How Brands Use Short Videos for Marketing in China

Short videos are an industry in China. And they’re an industry that has witnessed rapid development thanks to the popularity of smartphones and upgraded communication networks.

In March this year, Kuaishou, a popular short video app, was on the receiving end of a 350 million USD investment from Tencent, and Alibaba put 2 billion RMB toward the transformation of Tudou from a large, formerly popular online video platform to a short video community.

Also, Yixia Technology, owner of Miaopai and Xiaokaxiu, both are popular short video apps in China, has already spent 2 billion to encourage short video content creators and producers by building several video creation bases and providing professional studios. Short videos are perfect for young, tech savvy people who take their phone everywhere and use it to access social media or to fill in short breaks in the day between other activities.   

But which short video apps are the most popular in China? Who are the viewers of these short videos? How can brands market to them? What should brands take into consideration when launching short video campaigns? Let’s have a look!

Top 10 short video platforms in China

Similar to short video platforms like Viddy, Vine and Instagram, there are lots of short video platforms and apps in China where users can record real-time short videos and share them with friends. As for users, there were 153 million regularly watching China’s short videos in 2016. This is estimated to reach 242 million by 2017, an increase of 58.2%.

CIWEEK, an Internet content magazine, showed the top 10 short video apps in China in the first half year in 2016 and Kuaishou, Miaopai, and Meipai were the most popular.


Of these, there are actually two types of short video platform in China:

Comprehensive platforms — professional short video platforms

These platforms, such as Meipai, Miaopai, and Xiaokaxiu, provide a one-stop user experience. Users can use various shooting tools, effect settings and formats to use while filming or editing a video. They also offer a community for users to communicate and share with others.

Short videos uploaded on those platforms can also be shared to WeChat friends, WeChat Moments and Weibo.

Content recommendation — news apps

These platforms, such as Toutiao, NetEase, Tencent News, and Yidian Zixun, focus on suggesting popular or professional short videos. These platforms were originally news-based and mass communication oriented. They have millions of viewers and short videos recommended on these platforms can get huge traffic.

Who are the viewers?

The main users of China’s short video apps are young. Most of them belong to the post-90s generation.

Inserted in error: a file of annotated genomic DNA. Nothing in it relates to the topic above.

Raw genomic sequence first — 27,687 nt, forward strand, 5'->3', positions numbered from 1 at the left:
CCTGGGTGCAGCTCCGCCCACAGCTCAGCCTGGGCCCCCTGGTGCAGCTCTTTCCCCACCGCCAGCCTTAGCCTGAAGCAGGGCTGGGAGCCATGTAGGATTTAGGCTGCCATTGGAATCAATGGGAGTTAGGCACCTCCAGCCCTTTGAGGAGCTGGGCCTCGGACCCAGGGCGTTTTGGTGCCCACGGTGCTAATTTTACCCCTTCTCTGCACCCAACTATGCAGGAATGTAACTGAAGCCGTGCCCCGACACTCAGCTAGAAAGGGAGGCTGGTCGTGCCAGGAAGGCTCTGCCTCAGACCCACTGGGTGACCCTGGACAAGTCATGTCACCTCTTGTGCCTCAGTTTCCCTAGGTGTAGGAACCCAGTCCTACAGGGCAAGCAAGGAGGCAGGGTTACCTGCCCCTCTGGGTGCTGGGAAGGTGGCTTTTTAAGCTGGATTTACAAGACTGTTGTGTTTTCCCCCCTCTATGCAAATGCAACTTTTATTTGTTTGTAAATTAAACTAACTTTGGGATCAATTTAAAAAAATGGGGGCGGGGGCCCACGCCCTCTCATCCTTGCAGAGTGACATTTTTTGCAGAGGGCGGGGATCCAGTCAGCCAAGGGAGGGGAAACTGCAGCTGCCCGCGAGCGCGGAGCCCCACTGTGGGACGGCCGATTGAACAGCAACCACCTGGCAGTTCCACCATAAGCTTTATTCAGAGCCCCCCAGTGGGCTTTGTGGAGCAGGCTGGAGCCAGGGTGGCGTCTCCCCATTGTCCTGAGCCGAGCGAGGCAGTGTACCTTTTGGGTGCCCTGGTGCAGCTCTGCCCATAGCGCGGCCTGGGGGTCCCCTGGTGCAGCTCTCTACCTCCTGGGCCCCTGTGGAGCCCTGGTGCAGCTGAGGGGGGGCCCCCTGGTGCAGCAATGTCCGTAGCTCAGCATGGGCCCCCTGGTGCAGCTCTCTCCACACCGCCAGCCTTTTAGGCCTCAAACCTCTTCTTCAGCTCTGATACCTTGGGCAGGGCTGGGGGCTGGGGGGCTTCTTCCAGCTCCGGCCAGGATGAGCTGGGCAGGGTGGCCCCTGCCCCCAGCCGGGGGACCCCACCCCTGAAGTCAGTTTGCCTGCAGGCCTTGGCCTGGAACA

According to a report published in March 2017 by JIGUANG, a big data provider, users aged 16 to 25 make up 39.7% of the total, while users aged 26-35 are at 33.3%. Meanwhile, over half of the users are female, making them 69.4% of the total number of users.

In terms of regions, 66.9% of the total come from third-tier and below third-tier cities in China. The top 3 provinces for viewer numbers are Guangdong, Henan, and Shandong.

How are brands using short video?

Short video is becoming a new favorite for brands for several reasons.

The three cases below show some examples of how short videos are being used by brands:

Case One: Short Video x L’Oréal

Since the majority of short video viewers in China are female, content for women gets lots of attention and increases brand exposure.

In October 2016, L’Oréal conducted a Halloween campaign on Meipai. It encouraged users to upload and share their Halloween makeup videos for a chance to receive a free gift from L’Oréal. 11,393 users uploaded videos and the campaign videos got over 60 million views.


Case Two: Short Video x Shanghai Disneyland

For most brands, promoting offline traffic and sales is their main task. Shanghai Disneyland is a good example. The park officially opened in June 2016. Their biggest challenge was to attract new visitors. In October last year, they launched a short video campaign on Meipai.

Users were encouraged to upload short videos of happy moments at the park using the hashtag #The Most Beautiful Moment in Disney Shanghai# (#最美上海迪士尼#). Then they randomly chose participants and sent them gifts and free tickets. This campaign attracted a lot of attention from families and young people, increased park visitor numbers and promoted sales.


Case Three: Short Video x The United Nations

How do government institutions, like the United Nations, get the attention of young people?

The United Nations registered an official account on Meipai, and has more than 1 million followers. They post official content, such as conference information, lectures, forums and the like, alongside content to increase interactions with young users. For example, the United Nations posted a short video of Ban Ki-moon playing basketball and missing his shot.

Another short video showed United Nations staff dancing to popular songs. These videos received thousands of views.



When a brand plans to open an official account on a short video platform in China, and launches marketing campaigns on it, it’s better to keep the following in mind:

What do you think of the short video ecosystem in China? Do you plan to use short videos? Do you want to know more about short video campaigns?

Leave a comment below. We’re happy to answer your questions.

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